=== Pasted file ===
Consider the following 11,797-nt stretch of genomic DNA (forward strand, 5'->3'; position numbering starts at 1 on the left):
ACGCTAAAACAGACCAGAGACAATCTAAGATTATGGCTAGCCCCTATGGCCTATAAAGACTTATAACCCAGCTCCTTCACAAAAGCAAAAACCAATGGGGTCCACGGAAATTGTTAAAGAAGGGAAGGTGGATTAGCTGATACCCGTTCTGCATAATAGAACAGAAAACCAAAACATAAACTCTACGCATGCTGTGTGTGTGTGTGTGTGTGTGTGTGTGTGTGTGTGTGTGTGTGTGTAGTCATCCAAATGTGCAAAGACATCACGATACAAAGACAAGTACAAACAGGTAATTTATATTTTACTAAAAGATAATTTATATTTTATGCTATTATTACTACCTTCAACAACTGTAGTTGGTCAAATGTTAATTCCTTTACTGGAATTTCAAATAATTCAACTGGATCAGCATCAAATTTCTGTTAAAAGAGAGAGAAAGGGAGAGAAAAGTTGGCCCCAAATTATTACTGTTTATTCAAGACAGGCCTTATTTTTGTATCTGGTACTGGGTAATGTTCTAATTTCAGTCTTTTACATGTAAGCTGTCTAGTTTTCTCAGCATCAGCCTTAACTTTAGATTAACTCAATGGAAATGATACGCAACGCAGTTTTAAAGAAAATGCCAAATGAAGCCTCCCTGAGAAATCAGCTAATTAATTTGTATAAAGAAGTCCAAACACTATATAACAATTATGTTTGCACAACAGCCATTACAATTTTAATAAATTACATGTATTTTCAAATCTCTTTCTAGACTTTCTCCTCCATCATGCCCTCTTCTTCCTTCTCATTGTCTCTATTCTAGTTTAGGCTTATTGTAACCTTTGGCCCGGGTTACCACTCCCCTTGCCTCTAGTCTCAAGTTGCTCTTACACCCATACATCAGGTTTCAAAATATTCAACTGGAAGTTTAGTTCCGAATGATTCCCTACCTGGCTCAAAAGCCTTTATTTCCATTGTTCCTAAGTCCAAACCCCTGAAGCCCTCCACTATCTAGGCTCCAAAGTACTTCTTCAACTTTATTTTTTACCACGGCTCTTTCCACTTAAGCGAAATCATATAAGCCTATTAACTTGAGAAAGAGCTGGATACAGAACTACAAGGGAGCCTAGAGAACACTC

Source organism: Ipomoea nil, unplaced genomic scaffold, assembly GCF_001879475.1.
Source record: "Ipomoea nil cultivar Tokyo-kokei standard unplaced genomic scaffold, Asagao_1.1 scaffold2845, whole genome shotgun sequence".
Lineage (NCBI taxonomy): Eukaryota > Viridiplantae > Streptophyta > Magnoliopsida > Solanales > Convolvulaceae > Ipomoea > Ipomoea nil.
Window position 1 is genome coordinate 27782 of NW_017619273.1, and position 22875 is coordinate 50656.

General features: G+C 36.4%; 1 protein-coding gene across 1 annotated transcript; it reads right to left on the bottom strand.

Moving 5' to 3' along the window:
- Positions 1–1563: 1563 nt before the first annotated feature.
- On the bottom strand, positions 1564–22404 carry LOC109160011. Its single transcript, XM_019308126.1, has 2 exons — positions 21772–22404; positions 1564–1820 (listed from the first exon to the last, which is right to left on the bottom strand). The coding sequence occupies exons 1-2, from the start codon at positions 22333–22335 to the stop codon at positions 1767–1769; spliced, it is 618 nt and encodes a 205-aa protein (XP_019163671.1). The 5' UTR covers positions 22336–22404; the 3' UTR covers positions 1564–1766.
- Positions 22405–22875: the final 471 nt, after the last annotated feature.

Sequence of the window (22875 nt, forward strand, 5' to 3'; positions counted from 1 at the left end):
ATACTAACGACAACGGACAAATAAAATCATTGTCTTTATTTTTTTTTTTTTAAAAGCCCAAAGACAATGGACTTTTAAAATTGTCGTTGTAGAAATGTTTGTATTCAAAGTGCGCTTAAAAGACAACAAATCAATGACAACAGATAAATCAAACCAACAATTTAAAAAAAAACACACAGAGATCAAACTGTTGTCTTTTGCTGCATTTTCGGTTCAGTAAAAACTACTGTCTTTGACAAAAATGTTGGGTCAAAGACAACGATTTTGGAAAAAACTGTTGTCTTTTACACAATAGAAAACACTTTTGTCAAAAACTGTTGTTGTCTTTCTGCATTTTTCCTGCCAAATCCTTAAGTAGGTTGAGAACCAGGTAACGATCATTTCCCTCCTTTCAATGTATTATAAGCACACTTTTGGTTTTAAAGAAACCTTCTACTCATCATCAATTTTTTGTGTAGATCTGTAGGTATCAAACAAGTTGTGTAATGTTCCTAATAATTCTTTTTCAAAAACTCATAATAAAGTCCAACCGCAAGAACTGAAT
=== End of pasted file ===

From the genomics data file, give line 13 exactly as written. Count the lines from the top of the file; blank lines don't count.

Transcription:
ATACTAACGACAACGGACAAATAAAATCATTGTCTTTATTTTTTTTTTTTTAAAAGCCCAAAGACAATGGACTTTTAAAATTGTCGTTGTAGAAATGTTTGTATTCAAAGTGCGCTTAAAAGACAACAAATCAATGACAACAGATAAATCAAACCAACAATTTAAAAAAAAACACACAGAGATCAAACTGTTGTCTTTTGCTGCATTTTCGGTTCAGTAAAAACTACTGTCTTTGACAAAAATGTTGGGTCAAAGACAACGATTTTGGAAAAAACTGTTGTCTTTTACACAATAGAAAACACTTTTGTCAAAAACTGTTGTTGTCTTTCTGCATTTTTCCTGCCAAATCCTTAAGTAGGTTGAGAACCAGGTAACGATCATTTCCCTCCTTTCAATGTATTATAAGCACACTTTTGGTTTTAAAGAAACCTTCTACTCATCATCAATTTTTTGTGTAGATCTGTAGGTATCAAACAAGTTGTGTAATGTTCCTAATAATTCTTTTTCAAAAACTCATAATAAAGTCCAACCGCAAGAACTGAAT